Both the hanging basket & the 2 tomato plants were made by Bill Lankford, who I highly recommend both for price & quality ....as long as you don't mind the extra long wait. The butterflies on the hanging basket are made from fimo cane & added by me. All the furniture inside & out is chrysnbon. The steps, although you can hardly see them, are actual stones.
I used an old railroaders trick for making the cedar shakes:
Using thin corrugated cardstock, I cut strips 3/4" wide; then cut slits 1/2" high for individual shakes. Finally I stagger cut each shake length. Next I dunked each strip into a weathering mixture of grey paint & black ink and dried them on wax paper. This caused some of them to curl, adding to the aged look. Glue the upper 1/4" onto a backing and then each succeeding strip a 1/2" higher; dry brush each strip with brown, greenish or lighter grey paint and while the paint is still wet, sprinkle on some scenic scatter material. I also added some scenic moss here and there under a raised shake.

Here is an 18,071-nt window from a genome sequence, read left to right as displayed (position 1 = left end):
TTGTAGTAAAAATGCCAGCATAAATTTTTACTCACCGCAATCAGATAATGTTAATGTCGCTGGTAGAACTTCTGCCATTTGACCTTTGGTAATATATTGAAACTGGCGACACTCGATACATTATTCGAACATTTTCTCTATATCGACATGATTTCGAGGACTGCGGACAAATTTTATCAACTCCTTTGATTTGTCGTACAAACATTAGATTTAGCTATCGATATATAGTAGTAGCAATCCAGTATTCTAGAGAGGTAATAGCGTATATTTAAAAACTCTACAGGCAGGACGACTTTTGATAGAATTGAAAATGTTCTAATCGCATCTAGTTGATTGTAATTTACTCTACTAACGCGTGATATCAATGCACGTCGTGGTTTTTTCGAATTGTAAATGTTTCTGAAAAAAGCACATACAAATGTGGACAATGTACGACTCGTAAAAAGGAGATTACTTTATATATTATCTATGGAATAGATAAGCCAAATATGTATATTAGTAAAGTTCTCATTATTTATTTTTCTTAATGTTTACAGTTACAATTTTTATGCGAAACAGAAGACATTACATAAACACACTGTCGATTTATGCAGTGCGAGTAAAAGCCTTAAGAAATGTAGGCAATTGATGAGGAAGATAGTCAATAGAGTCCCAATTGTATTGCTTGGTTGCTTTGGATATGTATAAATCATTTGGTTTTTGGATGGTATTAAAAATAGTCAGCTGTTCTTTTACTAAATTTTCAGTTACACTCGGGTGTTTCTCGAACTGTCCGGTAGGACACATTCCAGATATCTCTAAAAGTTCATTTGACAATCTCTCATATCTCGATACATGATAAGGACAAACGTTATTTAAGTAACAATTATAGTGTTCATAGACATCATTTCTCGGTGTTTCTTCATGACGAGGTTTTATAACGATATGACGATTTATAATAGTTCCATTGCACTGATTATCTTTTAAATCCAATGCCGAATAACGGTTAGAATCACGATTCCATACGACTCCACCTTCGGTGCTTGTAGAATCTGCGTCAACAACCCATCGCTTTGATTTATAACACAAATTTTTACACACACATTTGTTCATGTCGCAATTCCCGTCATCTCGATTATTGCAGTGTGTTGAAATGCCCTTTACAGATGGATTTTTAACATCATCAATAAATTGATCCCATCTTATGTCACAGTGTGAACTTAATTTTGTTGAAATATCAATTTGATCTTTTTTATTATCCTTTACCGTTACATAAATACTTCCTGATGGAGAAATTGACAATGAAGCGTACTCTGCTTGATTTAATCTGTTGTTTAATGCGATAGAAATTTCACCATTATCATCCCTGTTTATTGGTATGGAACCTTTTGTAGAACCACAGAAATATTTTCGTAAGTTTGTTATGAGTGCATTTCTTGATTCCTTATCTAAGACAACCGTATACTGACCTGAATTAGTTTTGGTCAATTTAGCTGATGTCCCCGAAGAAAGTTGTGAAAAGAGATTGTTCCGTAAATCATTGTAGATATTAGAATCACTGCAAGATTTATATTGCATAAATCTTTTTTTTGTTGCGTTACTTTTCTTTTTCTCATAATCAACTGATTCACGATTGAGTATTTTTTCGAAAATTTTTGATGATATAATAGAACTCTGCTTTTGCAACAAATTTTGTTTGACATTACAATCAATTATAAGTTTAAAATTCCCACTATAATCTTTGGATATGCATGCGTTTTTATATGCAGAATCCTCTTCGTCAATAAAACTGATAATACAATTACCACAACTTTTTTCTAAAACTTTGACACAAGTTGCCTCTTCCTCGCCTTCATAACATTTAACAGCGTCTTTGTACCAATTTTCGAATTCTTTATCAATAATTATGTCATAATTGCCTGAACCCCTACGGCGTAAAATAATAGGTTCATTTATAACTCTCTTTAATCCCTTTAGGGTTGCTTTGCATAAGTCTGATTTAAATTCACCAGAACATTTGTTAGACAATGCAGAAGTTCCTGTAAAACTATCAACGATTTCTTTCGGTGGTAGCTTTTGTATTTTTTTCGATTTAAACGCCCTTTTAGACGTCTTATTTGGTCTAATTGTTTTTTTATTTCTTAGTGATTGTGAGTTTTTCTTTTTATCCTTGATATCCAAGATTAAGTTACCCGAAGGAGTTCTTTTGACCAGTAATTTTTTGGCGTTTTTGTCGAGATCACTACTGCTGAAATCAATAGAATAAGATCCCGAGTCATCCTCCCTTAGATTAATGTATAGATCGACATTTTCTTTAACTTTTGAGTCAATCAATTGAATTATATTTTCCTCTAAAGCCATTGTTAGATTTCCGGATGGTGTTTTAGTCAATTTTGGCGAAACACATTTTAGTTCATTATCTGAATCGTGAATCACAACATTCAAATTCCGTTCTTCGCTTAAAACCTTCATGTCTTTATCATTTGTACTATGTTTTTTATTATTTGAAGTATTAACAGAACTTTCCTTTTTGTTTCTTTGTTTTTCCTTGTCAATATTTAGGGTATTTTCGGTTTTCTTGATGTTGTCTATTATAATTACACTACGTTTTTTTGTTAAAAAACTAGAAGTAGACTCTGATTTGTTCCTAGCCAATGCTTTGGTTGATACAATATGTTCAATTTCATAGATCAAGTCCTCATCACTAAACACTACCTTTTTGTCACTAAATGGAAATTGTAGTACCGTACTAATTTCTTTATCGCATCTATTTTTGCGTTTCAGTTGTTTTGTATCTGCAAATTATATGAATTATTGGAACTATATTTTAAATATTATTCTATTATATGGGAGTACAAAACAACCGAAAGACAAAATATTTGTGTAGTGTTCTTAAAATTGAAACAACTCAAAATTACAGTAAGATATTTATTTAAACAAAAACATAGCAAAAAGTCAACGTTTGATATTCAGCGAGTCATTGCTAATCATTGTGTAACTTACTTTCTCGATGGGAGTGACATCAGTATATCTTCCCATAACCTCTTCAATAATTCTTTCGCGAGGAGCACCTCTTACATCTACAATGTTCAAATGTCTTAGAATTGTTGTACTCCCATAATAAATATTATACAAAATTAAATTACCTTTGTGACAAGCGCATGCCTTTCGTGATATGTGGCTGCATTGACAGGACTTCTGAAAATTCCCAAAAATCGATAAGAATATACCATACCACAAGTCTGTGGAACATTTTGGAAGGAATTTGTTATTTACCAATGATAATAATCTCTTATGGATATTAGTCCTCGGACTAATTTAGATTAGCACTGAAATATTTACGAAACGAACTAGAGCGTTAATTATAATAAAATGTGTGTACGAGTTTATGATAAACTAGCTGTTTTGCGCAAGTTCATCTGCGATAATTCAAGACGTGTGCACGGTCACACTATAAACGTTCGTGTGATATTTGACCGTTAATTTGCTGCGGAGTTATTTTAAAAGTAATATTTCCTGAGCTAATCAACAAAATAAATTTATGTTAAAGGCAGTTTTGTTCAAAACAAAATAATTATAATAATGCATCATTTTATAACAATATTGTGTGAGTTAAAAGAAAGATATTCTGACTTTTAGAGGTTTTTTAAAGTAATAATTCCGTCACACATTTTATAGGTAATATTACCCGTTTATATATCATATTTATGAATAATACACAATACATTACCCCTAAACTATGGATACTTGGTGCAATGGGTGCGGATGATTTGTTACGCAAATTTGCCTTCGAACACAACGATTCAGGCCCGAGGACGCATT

The oak leaves are the kind that come on a rope.
Most of the harvest produce was made by me at one time or another using fimo. The Thanksgiving motif on the right side of the hay bale came from a swap (if someone recognizes it as their own, please let me know & I'll add your name here); the bushel basket is handcrafted and signed by Al Chandronnait; the apples inside are bought.
The tree is a twig found in the garden. I didn't have time to make my own.
The birds, pecking on the ground, need to be touched up using a lighter color to make them stand out more.